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Right Bit Wrong Bit
 By Winniefield Park   •   19th Nov 2016   •   1,157 views   •   0 comments
In a perfect world we wouldn’t need to ride our horses with a bit at all. We would be in such harmony with them that a mere thought and the subtle flex of muscle and change of balance would be all that’s needed to make them understand what they want. This type of harmony is possible. We look at those who can ride their horses like this with awe and envy their skill. Most of us don’t have the time to hone those type of riding skills. So, artificial aids like bits, spurs and whips provide shortcuts for the rest of us.

One of the most discussed artificial aids is the bit. Which bit is the right bit? What makes a bit ‘wrong’. It probably depends on what you are trying to achieve. And, much depends on the horse. The worst way to pick a bit is to buy something that looks nice, or because someone else is using it. So what’s the right way to choose the right bit?

Related: The Bit Dictionary
Related: The Bit Dictionary - Snaffles
Related: The Bit Dictionary - Mouthpieces

First of all, you have to follow the rules of your discipline. Many sports have very specific rules about the bits that can be used. Not following the rules can mean no matter how good your performance is, you will be disqualified. If there are no rules, or if you’re pleasure riding and not competing, anything goes and you make the decisions.

Your horse’s comfort and your safety are important when you’re deciding what bit to use. First the horse. Some horses dislike some mouthpieces. A horse with a small mouth might be uncomfortable with a very thick eggbut type snaffle, even though this is meant to be a very soft, comfortable bit. Some horses prefer a french link to a single link. Other’s don’t like plasticky mouth pieces. Chewing and pulling at the bit can mean your horse is uncomfortable. It’s the wrong bit, no matter what the sales ad, or your best riding buddy says.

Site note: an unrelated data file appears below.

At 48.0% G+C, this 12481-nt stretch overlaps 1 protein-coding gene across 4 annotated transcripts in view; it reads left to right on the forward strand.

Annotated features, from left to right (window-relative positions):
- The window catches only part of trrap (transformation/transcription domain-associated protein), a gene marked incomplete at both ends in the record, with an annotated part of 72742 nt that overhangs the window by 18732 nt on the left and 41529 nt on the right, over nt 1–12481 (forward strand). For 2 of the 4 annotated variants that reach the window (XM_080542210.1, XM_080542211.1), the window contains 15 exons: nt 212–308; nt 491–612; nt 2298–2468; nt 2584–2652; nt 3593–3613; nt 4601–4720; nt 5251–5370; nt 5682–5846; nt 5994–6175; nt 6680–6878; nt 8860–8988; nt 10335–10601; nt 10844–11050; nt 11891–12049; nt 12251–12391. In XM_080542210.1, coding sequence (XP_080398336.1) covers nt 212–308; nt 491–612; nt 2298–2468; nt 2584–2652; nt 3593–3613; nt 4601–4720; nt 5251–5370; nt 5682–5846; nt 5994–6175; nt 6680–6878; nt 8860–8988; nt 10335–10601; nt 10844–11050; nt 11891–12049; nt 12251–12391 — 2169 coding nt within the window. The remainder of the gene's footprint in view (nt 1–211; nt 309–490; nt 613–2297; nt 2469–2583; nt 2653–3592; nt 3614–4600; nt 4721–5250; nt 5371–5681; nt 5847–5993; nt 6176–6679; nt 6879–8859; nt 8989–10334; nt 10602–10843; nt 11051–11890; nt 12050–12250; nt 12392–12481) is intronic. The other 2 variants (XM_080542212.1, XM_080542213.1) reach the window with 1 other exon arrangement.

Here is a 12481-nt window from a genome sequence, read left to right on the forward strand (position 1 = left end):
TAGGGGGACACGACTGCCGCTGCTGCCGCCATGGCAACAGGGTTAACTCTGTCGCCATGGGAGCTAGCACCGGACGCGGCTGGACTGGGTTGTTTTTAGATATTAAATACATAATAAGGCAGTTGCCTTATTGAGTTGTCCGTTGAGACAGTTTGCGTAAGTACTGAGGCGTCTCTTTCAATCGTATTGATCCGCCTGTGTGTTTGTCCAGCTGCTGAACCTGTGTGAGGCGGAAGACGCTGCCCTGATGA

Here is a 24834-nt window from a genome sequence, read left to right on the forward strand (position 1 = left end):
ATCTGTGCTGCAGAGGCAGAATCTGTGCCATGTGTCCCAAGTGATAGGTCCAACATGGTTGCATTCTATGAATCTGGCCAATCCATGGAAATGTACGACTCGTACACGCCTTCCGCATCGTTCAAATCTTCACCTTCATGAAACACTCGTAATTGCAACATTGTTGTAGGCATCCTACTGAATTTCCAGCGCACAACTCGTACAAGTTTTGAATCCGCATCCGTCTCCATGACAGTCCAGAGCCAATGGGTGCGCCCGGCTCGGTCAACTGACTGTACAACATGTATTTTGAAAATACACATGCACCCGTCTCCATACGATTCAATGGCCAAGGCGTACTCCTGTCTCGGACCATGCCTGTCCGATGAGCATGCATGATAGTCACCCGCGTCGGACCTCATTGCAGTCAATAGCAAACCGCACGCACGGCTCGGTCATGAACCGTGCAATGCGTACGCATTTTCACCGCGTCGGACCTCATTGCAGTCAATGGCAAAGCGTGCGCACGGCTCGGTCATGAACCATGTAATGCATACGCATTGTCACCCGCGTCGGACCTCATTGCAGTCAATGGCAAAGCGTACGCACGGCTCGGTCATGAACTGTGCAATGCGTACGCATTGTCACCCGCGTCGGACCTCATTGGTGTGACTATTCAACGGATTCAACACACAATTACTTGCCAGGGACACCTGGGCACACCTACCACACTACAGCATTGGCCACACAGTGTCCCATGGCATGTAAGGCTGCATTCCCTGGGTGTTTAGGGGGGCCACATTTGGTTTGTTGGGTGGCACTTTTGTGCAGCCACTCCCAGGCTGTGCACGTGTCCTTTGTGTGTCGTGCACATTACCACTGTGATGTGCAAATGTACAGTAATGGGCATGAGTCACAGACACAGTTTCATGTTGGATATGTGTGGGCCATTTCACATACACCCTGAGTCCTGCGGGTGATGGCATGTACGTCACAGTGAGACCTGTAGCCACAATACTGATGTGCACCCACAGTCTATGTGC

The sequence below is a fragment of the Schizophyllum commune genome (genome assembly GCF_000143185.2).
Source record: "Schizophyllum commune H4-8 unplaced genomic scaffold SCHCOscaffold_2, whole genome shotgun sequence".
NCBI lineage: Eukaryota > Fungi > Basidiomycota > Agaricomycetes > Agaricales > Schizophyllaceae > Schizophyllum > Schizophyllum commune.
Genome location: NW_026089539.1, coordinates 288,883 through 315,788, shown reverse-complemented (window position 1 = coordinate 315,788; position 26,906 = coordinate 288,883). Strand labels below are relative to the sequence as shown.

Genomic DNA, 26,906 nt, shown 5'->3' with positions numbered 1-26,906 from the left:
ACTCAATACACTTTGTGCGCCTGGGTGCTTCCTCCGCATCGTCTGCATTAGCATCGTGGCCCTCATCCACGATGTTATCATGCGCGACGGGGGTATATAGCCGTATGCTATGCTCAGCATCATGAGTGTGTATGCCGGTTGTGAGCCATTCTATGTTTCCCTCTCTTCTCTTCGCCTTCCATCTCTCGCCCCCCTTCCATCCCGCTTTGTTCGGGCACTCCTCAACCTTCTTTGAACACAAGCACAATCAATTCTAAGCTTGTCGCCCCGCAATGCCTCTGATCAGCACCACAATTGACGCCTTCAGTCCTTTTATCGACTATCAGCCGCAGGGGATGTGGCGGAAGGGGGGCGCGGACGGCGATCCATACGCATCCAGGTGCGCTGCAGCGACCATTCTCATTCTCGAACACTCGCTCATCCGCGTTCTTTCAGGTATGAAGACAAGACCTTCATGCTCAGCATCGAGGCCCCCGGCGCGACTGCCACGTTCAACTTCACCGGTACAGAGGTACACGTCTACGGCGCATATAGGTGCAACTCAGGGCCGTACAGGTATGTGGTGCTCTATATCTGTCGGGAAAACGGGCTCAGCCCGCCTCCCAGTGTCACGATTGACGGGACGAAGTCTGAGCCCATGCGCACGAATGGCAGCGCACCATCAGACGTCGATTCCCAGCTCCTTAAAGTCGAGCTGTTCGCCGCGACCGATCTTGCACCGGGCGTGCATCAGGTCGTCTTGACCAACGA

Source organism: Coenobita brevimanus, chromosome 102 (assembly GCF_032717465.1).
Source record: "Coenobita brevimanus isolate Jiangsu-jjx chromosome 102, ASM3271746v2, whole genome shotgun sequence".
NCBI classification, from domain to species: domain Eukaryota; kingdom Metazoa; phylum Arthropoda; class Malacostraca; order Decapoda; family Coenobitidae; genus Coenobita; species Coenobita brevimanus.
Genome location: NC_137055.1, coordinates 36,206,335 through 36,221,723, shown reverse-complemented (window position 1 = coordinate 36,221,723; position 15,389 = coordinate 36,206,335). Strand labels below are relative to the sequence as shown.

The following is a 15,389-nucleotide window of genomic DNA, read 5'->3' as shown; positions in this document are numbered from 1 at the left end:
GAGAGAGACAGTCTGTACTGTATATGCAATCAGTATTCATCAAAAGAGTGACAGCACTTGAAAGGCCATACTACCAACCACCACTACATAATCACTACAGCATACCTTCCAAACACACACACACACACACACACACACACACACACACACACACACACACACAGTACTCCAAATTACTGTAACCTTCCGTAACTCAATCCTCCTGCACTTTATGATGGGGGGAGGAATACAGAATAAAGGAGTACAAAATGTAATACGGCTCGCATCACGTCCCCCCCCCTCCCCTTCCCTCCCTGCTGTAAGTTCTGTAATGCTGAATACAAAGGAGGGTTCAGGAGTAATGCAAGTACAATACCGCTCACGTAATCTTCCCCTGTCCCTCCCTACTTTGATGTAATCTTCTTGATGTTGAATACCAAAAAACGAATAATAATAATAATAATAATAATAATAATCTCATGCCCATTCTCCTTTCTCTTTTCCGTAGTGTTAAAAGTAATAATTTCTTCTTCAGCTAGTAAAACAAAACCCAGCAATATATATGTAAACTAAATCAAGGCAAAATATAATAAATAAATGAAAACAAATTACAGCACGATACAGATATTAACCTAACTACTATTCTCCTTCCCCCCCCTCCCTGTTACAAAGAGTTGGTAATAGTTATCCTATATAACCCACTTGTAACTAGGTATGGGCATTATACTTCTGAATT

Eggbutt and Dee Ring. These two bits are very similar. Both have fixed mouthpieces and thus apply pushing action and prevent sliding. Due to the longer sides, the Dee ring has slightly more pushing action. The Eggbutt tends to be very slightly softer as it is generally wider at the corners of the horse’s mouth than the Dee ring.Eggbutt and Dee Ring Snaffle Bit

Your safety counts too. One of the top reasons people change up bits, and put their horses in curb bits rather than simple snaffles, or no bit at all, is because they want better brakes. That’s because lots of people believe that the bit is the brakes. This isn’t entirely true. If you are only pulling on the reins to stop your horse you’re not doing things quite right. Cuing your horse to slow down or stop requires your whole body. So if you think you need a stronger bit, maybe consider taking a few lessons instead to find out how to be a more effective rider. That will help you be a safer rider overall, because rather than just pulling on the reins, you’ll have a few useful aids and skills to help you. If you’re just buying a bit to stop your horse, it’s the wrong bit and the wrong approach.

Curb bits, including kimberwicks, pelhams, gag bits and other harsh bits with or without leverage action are often used as shortcuts. Some of them, like western curbs and the curb bits on English double bridles, can be used the right way with good results. But they are not used for the amount of ‘whoa’ they can get from a horse. In the right hands, these bits are used for very specific reasons that have nothing to do with simply stopping. Used properly, they are the right bit. But in unskilled hands, they quickly become the wrong bit.
Dr. Bristol. In appearance, a Dr. Bristol is much like a French link, except that the flat link in the middle is longer, and angled so the edge presses sharply into the tongue. Unlike the mild French link, the Dr. Bristol can be relatively severe, especially for a horse with a sensitive tongue.Bristol Bit

Perhaps when we are riding, we should picture those riders and horses that have such unity that any type of bit isn’t necessary. Those riders have learned the skills it takes to control their horses - no bit required. And those are skills we can aspire to as well.
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